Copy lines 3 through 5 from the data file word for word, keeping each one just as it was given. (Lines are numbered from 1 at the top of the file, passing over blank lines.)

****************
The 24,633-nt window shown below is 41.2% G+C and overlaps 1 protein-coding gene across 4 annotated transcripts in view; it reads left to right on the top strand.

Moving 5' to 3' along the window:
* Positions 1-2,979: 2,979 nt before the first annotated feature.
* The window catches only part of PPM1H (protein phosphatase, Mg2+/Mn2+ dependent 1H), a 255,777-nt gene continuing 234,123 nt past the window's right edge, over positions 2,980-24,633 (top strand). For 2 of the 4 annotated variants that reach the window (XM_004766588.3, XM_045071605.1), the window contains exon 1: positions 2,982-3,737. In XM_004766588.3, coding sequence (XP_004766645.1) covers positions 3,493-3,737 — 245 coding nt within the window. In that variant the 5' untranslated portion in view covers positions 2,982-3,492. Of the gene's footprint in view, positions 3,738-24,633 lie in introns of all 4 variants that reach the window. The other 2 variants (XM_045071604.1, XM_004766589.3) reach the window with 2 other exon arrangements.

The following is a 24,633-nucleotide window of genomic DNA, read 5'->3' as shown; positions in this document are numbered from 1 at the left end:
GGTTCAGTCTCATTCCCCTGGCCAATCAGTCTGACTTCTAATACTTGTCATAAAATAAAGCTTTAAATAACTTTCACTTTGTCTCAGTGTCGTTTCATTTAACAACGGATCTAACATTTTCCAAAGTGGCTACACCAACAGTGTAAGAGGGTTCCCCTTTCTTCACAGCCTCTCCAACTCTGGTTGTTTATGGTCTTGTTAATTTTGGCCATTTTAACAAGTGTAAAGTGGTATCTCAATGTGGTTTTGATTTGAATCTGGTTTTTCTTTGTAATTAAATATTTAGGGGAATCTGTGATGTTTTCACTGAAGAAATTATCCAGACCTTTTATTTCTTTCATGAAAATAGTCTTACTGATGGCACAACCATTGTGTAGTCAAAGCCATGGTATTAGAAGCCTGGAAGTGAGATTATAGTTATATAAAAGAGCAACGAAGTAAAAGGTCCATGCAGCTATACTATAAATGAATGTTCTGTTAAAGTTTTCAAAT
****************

* Positions 1-2,979: 2,979 nt before the first annotated feature.
* The window catches only part of PPM1H (protein phosphatase, Mg2+/Mn2+ dependent 1H), a 255,777-nt gene continuing 234,123 nt past the window's right edge, over positions 2,980-24,633 (top strand). For 2 of the 4 annotated variants that reach the window (XM_004766588.3, XM_045071605.1), the window contains exon 1: positions 2,982-3,737. In XM_004766588.3, coding sequence (XP_004766645.1) covers positions 3,493-3,737 — 245 coding nt within the window. In that variant the 5' untranslated portion in view covers positions 2,982-3,492. Of the gene's footprint in view, positions 3,738-24,633 lie in introns of all 4 variants that reach the window. The other 2 variants (XM_045071604.1, XM_004766589.3) reach the window with 2 other exon arrangements.

The following is a 24,633-nucleotide window of genomic DNA, read 5'->3' as shown; positions in this document are numbered from 1 at the left end: